If we state that liberty is one, be it political, economic or social, we cannot use a definition of liberty in the political realm and another notion of it in the economic one. The “none answer” implies just plain individual negative liberty (absence of coercion) in political economy issues, while our definition of individual liberty is “absence of arbitrary coercion,” and this should be applied to the definition of economic liberty as well.

Therefore, I dare to state that a non-arbitrary distribution of functions and its subsequent remunerations should be a central problem to economic liberty, if we define it as “absence of arbitrary coercion.” Since our spheres of individual autonomy are delimited by a system of norms of just conduct, general and abstract, which distinguish arbitrary from just coercion, the economic liberty is expected to be found in such a framework.

Usually, the legal framework of a free market is regarded to be a neutral one: general and abstract rules, whose source could be the legislation sanctioned by an assembly of deputies of the people and notable citizens or the customs acknowledged as mandatory by the judiciary courts. In any case, general and abstract rules that are not conceived by a single will but have the impartiality of a plurality of legislators or juries. In this sense, “absence of arbitrary coercion” is identified with “absence of coercion by discretionary powers of the state.” Nevertheless, we consider that this is not enough: we should be conceptually endowed to do an evaluative judgement about the outcome of such economic system. We need to determine if the result of a neutral legal framework produces a non-arbitrary distribution of functions and retributions.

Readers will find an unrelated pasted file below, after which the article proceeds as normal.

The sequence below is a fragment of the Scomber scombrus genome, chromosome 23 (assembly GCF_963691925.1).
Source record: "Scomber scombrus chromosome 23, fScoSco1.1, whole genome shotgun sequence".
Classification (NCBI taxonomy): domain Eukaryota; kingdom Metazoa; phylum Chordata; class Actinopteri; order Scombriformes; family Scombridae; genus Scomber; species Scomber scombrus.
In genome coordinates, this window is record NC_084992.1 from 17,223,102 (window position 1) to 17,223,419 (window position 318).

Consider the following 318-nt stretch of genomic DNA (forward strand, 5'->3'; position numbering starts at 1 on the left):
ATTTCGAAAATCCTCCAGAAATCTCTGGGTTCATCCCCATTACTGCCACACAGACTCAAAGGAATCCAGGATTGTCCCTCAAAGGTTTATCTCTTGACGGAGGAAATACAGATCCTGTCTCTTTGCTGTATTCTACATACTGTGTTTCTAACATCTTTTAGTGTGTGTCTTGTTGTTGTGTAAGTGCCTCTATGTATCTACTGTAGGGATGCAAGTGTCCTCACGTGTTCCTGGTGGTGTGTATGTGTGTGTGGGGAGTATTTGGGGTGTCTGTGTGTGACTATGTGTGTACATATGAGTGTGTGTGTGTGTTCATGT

A neutral legal framework works like a peaceful, predictable, and secure Lockean Civil Society – i.e. the opposite of a Lockean Civil Society. Since we accept that legal norms express rules of just conduct whose obedience brings about a rightful delimitation of each individual sphere of autonomy, the remaining normative conflicts will be related to moral and social norms. But these normative conflicts will not occur among competitive orders, such as legal order against moral order or against social order, since we acknowledge the preeminence of the rule of law over any other source of obligations. Modernity relegates moral and social norms to the inner of each individual sphere of autonomy or, at most, to conflicts among different individuals which will never escalate and balloon into physical violence. That means that morals and social customs will not bring about an alternative order to society, but that they will enable the individual with an order to rule the inner aspects of his personality and a limited scope of his interactions with other individuals. These sets of moral and social rules will not integrate the formal institutions – to use the categories coined by Douglass North – but will be embodied in “packs of precepts of life” that we usually name “virtues” (a term cherished by the republicans mentioned above and by libertarian authors such as Deirdre McCloskey.)

These “virtues” are expected to contribute to the fulfilment of most individual plans in a system of inner stability. What we regard as good and wrong are a set of received values accrued after generations of trial and error processes. “Being honest,” for example, might be considered as a pack of precepts of life which successfully spread all over the members of the society structured by a neutral legal framework. The unit of evolution is neither the society nor even the individuals, but the “virtues” that are spread among the individuals that compounds that society.